A wise old Master teaches his student to juggle the world. It's surreal, as I like it.
|J’Cer held the world in his cupped hands, outstretched to me.
“Take it,” he instructed.
I reached out with one hand and scooped up the globe – and scrabbled, snatching at it, as the world began to totter to the floor.
J’Cer caught it with his foot.
“You didn’t tell me it was heavy,” I accused.
The wrinkled gnome stared at me unblinkingly. “Only the moon is light,” he responded, “only the moon and a fool’s head.”
I glowered at the robed midget, but held out both hands this time to receive the world. Cradling its weight, I asked, “Now what do I do with it?”
“You juggle it without hands.”
“Without hands?” I scoffed. “How do you juggle without hands?”
J’Cer rolled his shoulders in a wave-like motion.
“I can’t do that.” I extended my arms to hand the world back to my tutor. The spindly midget clasped his hands behind his back and said calmly:
“The world cannot be put down, once taken up. It cannot be tossed away; it is too heavy to be held for long. You must juggle it.”
Then the wretched creature turned and walked out of the room.
“Wait!” I called after him. “What do you mean I can’t put it down? You did.”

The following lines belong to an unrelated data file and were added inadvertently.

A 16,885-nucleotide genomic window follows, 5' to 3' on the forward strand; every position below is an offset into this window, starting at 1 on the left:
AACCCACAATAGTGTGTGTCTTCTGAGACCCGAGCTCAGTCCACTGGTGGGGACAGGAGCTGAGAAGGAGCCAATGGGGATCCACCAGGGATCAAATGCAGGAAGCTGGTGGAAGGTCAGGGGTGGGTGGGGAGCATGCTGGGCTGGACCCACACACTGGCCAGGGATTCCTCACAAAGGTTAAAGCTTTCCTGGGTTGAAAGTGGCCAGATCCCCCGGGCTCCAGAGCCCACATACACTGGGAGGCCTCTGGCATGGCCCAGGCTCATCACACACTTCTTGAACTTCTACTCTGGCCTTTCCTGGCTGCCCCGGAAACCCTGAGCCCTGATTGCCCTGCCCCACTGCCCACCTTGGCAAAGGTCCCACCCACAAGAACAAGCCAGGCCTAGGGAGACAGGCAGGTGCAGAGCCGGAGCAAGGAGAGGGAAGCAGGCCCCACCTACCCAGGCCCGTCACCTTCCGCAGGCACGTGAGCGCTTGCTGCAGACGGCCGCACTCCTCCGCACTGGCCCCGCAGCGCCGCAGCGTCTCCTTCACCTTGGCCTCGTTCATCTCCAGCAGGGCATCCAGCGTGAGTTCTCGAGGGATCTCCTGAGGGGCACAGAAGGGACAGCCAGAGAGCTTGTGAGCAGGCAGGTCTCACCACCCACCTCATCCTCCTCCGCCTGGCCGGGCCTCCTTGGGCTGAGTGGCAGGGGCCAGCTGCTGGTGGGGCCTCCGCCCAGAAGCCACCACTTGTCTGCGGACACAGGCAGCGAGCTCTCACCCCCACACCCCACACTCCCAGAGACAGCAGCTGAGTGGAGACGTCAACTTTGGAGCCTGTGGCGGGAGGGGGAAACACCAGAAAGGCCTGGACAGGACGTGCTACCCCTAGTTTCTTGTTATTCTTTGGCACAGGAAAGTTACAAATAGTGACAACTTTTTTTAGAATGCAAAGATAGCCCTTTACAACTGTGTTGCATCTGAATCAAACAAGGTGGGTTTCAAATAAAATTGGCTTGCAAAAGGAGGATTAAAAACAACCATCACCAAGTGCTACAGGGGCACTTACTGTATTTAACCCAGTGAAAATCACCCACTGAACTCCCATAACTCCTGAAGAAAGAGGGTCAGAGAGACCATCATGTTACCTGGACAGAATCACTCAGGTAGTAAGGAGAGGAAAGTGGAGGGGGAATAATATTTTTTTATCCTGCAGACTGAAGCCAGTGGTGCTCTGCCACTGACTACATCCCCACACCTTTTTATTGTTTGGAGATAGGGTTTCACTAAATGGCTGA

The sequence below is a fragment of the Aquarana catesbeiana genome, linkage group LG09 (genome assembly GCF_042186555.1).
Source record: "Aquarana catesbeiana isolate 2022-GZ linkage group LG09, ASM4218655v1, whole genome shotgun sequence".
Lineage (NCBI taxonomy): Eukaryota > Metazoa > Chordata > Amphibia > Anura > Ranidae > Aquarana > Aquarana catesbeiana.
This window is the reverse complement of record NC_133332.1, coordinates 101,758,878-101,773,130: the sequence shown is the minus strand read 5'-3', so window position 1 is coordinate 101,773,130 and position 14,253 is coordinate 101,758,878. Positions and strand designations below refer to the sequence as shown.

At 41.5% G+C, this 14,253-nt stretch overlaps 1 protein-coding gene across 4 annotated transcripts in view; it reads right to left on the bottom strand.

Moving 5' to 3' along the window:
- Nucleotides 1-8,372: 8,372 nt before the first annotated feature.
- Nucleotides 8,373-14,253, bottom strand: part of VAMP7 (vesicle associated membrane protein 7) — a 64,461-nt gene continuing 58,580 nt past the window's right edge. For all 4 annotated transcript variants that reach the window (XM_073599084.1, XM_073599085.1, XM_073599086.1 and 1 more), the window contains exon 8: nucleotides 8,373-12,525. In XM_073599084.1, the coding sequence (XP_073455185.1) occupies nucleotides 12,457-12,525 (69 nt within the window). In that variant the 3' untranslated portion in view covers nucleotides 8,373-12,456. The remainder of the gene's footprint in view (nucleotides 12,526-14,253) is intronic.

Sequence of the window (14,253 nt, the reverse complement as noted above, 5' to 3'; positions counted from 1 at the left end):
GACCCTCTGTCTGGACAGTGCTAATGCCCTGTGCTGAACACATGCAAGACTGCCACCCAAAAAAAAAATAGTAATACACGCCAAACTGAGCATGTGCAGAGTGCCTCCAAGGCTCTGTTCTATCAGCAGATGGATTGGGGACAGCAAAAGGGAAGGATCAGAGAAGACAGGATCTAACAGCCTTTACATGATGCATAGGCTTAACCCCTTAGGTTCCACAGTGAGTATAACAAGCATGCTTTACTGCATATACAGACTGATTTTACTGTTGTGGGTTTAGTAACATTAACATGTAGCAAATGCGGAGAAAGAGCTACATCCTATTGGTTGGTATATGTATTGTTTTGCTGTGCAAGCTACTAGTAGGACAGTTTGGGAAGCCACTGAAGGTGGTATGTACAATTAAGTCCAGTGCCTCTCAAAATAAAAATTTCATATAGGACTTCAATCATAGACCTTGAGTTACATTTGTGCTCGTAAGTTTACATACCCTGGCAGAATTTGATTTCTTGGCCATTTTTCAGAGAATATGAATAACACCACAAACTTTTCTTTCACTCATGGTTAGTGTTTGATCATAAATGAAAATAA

But J’Cer was gone.
The world was growing heavier and heavier in my hands. I braced it against my body, but it felt like the ball was growing larger by the second even though it remained the size of one of the blood oranges J’Cer grew in his atrium. If I didn’t do something with it, I would certainly lose it.
Never think when you must act, had been one of my first awkward lessons. I released my grip on the world and let the sphere roll down my forearm. Twisting and ducking and contorting, I guided it up to my shoulder, rolling it just behind my neck. Strangely, the weight seemed less as it moved along my arms and back, and as long as I kept it shifting my hands were free to do. But as soon as I plucked the globe off its track it grew heavy again until I sent it back in its spiraling path.